Here is the transcript of Adam J Marsh’s introduction to The Dark Crystal from earlier tonight.
Welcome to tonight’s rare cinema screening of The Dark Crystal.
This is an odd movie. It’s strange from many different angles as you will see. It’s a strange movie for the creators of the Muppets to be making. It’s a strange movie to be predominantly aimed and marketed to children but the strangest thing is when you’re sat watching this, you’re thinking – How did they ever get the money to do this?
Jim Henson & Frank Oz had built their reputations on Sesame Street (1969) plus variety show appearances, and one off TV specials throughout the 1970s. They had a year stint on the inaugural season of Saturday Night Live before launching the legendary Muppet Show on television screens worldwide in 1976. Such success demand to be seen on the big screen and in 1979 The Muppet Movie (1979) arrived and again in The Great Muppet Caper (1981). Both big hits.
So that is where the Henson Company were in 1982.
Now I want to show you a clip that demonstrates who the Henson Company saw as their audiences. Here is the pitch video for the original Muppet Show.
Now the landscape in Hollywood in the late 70s and early 80s was very different to the landscape of today. Hollywood was coming through a crisis, the collapse of the studio system and the failure of movies that had worked for decades. A new breed of cinema was proving to be very successful. The B Movie had become the A movie with blockbuster with hits like Jaws, The Exorcist, Superman, Close Encounters Of The Third Kind and of course Star Wars. So during this period, movies that you would never think would have money thrown at them, were having money thrown at them! Movies like Excalibur, Raise The Titanic, Popeye, Dune and of course the legendary Adventures Of Buckaroo Banzai Across The 8th Dimension to name just a few from that time period.
This uncertainty in Hollywood was concurrent with the boom in hard fantasy that was evident in publishing. J R R Tolkien’s Lord Of The Rings was selling like hotcake when it was reprinted. Which led to a feature film animation by Ralph Bakshi in 1978. Animator Bakshi had already had a hit with the adult animation Fritz The Cat and other fantasy film like Wizards (1977) and Fire And Ice (1983) based on the work of illustrator Frank Frazetta.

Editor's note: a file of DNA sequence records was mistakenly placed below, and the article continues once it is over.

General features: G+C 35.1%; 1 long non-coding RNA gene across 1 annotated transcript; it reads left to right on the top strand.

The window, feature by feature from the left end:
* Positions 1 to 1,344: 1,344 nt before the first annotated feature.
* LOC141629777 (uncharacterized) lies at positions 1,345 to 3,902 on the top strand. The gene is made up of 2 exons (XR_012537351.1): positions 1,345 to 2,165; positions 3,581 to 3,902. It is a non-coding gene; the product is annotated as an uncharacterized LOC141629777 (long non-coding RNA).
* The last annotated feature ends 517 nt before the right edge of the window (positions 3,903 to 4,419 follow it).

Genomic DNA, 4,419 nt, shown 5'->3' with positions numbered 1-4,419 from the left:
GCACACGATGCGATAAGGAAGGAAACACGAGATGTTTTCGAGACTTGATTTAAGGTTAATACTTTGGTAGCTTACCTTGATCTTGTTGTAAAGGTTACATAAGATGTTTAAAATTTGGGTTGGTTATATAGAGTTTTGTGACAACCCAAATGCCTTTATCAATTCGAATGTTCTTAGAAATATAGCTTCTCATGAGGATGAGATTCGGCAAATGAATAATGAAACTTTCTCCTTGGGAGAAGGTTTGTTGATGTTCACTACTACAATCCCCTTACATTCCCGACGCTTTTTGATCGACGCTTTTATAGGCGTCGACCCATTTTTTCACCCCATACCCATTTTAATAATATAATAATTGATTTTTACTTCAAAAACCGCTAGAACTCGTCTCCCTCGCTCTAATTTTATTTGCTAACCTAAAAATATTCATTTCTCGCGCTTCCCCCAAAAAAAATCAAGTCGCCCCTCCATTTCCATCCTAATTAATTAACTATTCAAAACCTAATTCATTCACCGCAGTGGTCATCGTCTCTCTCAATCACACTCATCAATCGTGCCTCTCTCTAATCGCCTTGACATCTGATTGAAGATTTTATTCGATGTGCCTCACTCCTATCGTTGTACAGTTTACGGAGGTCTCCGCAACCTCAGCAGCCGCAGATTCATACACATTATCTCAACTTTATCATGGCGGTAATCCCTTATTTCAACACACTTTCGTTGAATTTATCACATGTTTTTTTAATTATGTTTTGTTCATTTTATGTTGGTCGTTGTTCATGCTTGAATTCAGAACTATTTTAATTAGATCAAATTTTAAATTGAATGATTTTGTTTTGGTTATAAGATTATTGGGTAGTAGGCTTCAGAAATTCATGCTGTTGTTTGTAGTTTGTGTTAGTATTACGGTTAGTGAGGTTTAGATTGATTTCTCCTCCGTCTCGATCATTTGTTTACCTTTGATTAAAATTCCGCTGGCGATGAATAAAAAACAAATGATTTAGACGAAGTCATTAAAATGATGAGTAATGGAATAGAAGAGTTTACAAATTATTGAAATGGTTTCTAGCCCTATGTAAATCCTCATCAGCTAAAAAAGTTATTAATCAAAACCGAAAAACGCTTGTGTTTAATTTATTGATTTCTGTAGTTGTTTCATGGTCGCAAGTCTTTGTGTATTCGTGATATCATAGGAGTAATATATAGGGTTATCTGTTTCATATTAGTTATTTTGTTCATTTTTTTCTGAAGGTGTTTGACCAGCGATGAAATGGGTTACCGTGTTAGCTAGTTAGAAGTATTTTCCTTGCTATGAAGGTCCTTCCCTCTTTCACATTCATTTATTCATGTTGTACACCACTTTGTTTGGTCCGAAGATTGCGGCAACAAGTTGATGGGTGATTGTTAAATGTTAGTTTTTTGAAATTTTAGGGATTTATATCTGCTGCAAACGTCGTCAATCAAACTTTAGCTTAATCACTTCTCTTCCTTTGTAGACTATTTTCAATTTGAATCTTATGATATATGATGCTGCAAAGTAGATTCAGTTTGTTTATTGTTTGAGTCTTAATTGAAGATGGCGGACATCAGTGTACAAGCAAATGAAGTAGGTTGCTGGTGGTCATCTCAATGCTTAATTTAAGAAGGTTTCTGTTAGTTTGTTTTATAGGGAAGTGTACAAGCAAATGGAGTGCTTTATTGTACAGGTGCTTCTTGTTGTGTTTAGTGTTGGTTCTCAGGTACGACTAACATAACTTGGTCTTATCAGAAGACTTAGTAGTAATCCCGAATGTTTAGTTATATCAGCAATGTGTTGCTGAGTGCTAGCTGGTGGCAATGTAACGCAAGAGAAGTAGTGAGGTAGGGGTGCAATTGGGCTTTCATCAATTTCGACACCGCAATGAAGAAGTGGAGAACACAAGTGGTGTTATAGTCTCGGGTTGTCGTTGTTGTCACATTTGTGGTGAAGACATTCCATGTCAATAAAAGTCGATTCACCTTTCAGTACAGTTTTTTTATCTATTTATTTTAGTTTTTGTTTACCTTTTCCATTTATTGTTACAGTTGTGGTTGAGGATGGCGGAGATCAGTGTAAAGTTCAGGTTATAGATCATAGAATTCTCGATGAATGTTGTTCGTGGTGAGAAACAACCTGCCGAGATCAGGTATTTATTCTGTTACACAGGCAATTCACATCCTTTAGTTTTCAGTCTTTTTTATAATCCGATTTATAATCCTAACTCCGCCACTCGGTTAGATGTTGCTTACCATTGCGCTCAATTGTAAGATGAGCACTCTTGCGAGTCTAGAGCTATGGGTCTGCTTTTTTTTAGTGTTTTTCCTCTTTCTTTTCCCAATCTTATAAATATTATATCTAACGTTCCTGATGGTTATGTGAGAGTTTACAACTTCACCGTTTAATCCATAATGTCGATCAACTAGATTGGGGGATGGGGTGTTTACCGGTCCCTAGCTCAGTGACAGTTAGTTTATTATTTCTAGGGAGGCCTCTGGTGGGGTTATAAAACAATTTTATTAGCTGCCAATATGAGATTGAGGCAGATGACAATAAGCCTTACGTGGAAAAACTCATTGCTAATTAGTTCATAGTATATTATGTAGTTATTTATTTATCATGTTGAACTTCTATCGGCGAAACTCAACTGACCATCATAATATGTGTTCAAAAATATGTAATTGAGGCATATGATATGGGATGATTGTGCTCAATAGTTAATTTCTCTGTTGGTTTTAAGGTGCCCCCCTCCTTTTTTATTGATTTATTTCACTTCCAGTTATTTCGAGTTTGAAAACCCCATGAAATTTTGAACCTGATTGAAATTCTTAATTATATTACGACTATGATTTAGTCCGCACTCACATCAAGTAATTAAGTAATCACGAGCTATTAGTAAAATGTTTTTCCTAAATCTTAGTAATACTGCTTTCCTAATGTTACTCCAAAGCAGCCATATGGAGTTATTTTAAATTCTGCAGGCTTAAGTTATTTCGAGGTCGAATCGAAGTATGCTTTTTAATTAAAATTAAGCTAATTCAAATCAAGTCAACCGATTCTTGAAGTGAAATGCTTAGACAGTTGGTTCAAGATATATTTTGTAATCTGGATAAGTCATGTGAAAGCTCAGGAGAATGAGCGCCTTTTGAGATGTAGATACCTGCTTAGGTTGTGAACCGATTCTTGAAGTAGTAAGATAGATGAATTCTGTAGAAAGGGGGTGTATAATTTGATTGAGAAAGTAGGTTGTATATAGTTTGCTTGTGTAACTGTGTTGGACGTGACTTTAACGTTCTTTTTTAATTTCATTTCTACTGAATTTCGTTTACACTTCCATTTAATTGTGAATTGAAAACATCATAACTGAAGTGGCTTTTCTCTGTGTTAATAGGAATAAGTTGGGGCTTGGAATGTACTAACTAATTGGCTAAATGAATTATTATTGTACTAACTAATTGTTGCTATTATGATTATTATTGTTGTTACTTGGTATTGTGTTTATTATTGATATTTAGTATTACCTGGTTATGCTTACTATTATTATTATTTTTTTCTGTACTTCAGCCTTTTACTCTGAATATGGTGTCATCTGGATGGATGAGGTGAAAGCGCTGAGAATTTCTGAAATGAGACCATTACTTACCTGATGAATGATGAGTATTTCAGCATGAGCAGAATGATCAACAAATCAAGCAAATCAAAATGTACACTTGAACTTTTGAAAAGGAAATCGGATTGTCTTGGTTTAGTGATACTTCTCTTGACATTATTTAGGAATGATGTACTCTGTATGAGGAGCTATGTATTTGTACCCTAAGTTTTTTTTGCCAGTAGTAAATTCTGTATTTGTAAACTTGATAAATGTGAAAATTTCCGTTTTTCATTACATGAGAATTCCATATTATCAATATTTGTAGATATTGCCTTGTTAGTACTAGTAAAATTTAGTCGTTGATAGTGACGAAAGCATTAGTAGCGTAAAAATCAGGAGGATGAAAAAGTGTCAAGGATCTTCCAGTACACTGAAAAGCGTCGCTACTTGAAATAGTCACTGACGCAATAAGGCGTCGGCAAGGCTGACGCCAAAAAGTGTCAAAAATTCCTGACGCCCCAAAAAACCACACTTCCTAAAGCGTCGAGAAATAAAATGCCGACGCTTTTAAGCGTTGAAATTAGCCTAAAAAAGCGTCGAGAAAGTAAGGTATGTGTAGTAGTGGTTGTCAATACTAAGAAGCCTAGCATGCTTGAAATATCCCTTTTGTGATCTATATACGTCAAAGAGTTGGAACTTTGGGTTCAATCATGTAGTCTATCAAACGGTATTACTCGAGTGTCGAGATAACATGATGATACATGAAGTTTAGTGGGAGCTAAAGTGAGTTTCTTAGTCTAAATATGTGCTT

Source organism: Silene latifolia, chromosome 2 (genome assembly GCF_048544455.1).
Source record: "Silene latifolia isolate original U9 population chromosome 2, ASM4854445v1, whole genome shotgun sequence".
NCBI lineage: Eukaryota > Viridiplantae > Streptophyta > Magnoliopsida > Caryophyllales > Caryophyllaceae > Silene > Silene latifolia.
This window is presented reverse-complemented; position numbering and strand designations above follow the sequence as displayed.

The other big player in fantasy in the 1970s was Conan. From 1966- 1977, the Robert Howard series of Conan books were being reprinted and continued by new writers Lin Carter and L Sprague De Camp. Marvel comics were publishing, very successfully, Conan The Barbarian comics from 1970 onwards, Savage Sword Of Conan (1974 onwards) and Red Sonja (1977) comics. This success led to a violent feature film Conan The Barbarian in 1982.
But Jim Henson and Frank Oz made children’s stories and wink wink skits that appeal to college kids and freaky long haired dirty cynical hippies. However, the third collaborator in this production definitely brought the Fantasy Chops to the table.
Illustrator Brian Froud had made his name with a series of books throughout the 1970’s. Adaptations of Shakespeare, HP Lovecraft. Then in 1979 he published with writer Alan Lee the seminal book Faeries. He came to the attention of Jim Henson from a book of mythic inspired art entitled Once Upon A Time. Henson paired him up with writer David Odell, writer of the Supergirl movie and Masters Of The Universe which might explain those films fantasy elements. The two began crafting the world of the Dark Crystal.
Often considered a flop on release that became a cult hit with the release of DVD, The Dark Crystal actually did turn profit on original release. It was made for $10 million dollars and grossed $40 million. The re-release on DVD of both The Dark Crystal and Labyrinth did convince Henson Company to fund a low budget feature film by Neil Gaiman and Dave McKean called Mirrormask in the mid 2000s.
Now don’t get your hopes up, but a sequel has been announced The Power Of The Dark Crystal. This was announced in 2006, with director Genndy Tartakovsky of Samurai Jack fame hired to direct and produce. Then nothing…and more of nothing…and a bit more nothing until 2010 when they announced that the production had been retooled with the original screenplay by Odell being reworked and director Tartakovsky being replaced by The Spierig Brothers (directors of Undead, Daybreakers and Predestination). Oh because this was 2010 people…it would be in 3D!! Then nothing, then director Shane Abbess (Infini) was hired and then left….and more nothing until May 2014 when they announce that the film was still in development….
So don’t get your hopes up for a return to this visually rich world just yet. But for now, send yourself to Another World, Another Time in The Age Of Wonder.